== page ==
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Monday, 17 October 2016

A trip to the East coast!Spurn (part 1)

Easterly winds were forecast for the coming weeks, so I decided on having a few days out towards Spurn on the East coast.With these conditions forecast and it being October this cold only mean one thing,and thats lots of birds being blown across on their migration South!

I was also hoping that it would bring in one or two rarities,such was the strength of the wind.Yellow browed warblers had been recorded in excellent nos,so everything was going to plan.Redwing had began to arrive on our coasts with hundreds of song thrush and blackbirds,all coming for the autumn berries which would be their staple diet for the next few months!

October on Spurn always draws crowds of birders from far and wide,if there is a better place to go in mainland britain to enjoy migration at close hand,then I would like to know,its an absolute mecca!
 Goldcrest were constantly flitting through the bushes and numbers of these diminutive birds were high.There was always the chance of a firecrest amongst them,so you had to be on your toes!I was lucky enough to find a Firecrest up by Sammy's point,which gave a very good show of itself!
                                                   Firecrest at Sammy's Point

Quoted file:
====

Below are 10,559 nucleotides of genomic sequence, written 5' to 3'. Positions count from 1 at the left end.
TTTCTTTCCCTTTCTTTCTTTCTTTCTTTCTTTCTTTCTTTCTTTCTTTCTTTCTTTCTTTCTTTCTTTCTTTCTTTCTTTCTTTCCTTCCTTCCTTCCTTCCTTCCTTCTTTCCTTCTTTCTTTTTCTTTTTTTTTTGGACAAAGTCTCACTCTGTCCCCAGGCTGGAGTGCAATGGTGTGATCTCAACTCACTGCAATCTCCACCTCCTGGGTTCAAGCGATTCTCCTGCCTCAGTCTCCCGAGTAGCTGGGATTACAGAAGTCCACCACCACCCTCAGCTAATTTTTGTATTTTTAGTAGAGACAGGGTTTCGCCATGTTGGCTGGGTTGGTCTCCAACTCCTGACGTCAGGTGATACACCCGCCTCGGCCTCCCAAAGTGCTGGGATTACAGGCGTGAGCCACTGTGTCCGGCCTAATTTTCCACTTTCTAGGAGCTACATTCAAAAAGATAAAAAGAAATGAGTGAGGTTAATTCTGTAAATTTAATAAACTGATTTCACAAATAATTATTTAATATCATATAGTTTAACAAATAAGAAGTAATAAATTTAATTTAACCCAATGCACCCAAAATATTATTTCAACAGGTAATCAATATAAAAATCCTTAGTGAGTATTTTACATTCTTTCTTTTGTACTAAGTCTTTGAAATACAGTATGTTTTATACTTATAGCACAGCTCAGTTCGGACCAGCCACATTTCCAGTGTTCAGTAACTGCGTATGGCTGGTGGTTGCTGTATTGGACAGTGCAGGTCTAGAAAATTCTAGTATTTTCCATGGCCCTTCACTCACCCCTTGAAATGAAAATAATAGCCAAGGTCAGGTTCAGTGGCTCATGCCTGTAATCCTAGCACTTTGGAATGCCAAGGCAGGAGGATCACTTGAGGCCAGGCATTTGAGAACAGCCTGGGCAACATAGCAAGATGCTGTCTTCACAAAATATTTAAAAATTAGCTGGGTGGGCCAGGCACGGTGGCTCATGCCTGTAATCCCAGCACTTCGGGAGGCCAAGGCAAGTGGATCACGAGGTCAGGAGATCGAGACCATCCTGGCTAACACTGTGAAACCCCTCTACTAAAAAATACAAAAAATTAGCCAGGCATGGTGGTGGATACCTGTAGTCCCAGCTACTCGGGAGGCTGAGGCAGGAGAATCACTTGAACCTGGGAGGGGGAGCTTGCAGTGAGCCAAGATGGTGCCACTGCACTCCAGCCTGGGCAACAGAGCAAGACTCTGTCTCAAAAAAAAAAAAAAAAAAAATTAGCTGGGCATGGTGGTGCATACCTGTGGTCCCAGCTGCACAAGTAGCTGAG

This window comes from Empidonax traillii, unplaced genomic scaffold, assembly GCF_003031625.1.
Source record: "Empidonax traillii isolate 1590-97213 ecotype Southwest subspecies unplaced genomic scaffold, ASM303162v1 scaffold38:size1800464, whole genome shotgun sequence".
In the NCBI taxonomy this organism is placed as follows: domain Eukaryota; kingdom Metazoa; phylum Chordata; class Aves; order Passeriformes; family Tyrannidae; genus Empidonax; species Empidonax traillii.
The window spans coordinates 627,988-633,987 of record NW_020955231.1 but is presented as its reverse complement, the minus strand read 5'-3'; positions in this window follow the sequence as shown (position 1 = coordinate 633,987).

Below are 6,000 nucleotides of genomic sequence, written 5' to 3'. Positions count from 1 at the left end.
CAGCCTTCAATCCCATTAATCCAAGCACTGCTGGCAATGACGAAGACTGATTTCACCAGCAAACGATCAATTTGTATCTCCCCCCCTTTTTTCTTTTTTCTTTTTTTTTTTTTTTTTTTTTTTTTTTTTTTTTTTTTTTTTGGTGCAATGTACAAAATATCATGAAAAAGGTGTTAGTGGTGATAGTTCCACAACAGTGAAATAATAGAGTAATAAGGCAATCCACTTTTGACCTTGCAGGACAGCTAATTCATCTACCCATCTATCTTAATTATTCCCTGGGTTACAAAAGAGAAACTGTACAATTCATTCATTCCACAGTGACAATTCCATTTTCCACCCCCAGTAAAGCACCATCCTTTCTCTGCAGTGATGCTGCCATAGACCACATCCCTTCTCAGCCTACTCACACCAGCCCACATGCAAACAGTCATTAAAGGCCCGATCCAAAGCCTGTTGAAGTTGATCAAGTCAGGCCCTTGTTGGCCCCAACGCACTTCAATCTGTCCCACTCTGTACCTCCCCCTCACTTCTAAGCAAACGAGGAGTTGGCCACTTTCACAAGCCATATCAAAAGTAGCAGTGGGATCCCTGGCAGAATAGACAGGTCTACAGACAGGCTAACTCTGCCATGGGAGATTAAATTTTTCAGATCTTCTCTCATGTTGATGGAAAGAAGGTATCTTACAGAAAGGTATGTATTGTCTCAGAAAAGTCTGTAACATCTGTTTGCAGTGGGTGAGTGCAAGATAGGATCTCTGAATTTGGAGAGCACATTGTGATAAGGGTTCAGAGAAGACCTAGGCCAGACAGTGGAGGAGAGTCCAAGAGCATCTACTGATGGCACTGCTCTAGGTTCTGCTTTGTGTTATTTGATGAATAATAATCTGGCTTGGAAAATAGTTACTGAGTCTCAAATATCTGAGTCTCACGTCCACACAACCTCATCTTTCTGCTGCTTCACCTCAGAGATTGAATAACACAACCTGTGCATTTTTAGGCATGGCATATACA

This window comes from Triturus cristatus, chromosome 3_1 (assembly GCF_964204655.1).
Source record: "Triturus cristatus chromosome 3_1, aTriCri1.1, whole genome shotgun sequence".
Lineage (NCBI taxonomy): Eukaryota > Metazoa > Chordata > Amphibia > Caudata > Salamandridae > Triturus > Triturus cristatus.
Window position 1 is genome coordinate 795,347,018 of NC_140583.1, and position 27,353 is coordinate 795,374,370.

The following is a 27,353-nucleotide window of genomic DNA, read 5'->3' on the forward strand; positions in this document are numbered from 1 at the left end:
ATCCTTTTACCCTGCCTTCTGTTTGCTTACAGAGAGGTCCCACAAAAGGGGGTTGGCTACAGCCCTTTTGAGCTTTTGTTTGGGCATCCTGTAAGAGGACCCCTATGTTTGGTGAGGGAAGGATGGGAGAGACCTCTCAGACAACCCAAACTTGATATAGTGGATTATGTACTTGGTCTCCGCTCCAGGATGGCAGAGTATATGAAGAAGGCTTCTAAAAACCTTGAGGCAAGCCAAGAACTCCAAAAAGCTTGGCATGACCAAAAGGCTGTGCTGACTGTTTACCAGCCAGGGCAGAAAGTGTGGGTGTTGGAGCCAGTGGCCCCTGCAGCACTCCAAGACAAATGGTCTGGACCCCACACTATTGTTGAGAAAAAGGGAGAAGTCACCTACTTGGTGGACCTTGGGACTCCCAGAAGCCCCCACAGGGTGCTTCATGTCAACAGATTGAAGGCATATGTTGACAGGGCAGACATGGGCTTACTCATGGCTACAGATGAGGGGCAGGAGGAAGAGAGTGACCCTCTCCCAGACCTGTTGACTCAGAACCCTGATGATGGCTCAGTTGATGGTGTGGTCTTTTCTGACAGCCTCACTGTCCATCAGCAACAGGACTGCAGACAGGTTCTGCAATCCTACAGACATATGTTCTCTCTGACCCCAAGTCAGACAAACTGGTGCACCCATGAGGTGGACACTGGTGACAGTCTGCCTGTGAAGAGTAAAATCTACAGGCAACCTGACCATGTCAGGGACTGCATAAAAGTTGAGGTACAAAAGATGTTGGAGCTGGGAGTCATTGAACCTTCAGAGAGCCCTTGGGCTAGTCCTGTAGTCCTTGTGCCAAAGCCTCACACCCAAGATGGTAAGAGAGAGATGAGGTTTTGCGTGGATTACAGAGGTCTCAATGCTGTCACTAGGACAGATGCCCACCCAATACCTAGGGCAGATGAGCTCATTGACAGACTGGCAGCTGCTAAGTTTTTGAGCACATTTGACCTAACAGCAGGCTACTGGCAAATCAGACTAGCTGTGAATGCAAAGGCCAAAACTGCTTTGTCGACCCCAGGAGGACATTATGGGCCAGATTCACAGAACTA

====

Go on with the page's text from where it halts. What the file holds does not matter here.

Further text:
Some    cracking birds began to filter through the grapevine,one such was this Red Breasted Flycatcher           below!This was discovered at Easington cemetery,high up in the sycamores!
 A first for me was this Red Flanked Bluetail also on show at the cemetery.Another of these had been found at the point a few days earlier,but I didn't fancy the 3 mile walk there and again back,with all the camera gear it wasn,t for me!

The bird was flitting about the many headstones that were in the cemetery,but always kept its distance!
Sometimes it flew down to ground level to search for insects and flies.It was only on show a few hrs after being located and when dusk approached it wasn,t seen again!

Tuesday, 11 October 2016

Eric morecombe hide/leighton moss

So with good reports of Greenshanks being reported from Leighton moss,myself and Brian Rafferty decided to have a run up there to see what was about!It was a dreary morning to start but with us being sat in the Eric morecombe hide,at least we would be dry and comfortable!

On arrival the hide was pretty empty,not surprising really with the inclement weather,not many people had bothered to venture out,we were extremely glad that we had made the effort,as up to 20 Greenshank were avidly feeding in the food rich mud ,some being just 5 metres away!

We were certainly gonna fill our boots with these lovely waders.It was interesting to watch them feed in small groups quickly running through the shallow water picking at anything that they disturbed!

Also on show was a brief view of a water rail that had decided to leave the cover of the reeds,again to look for food in the brackish water.A good few hrs were spent observing the waders at close range,an avocet was also present scything the shallow water.All in all it was a productive day with the camera and as always, enjoyed in good company! Hope that you all enjoy the images and as ever keep well!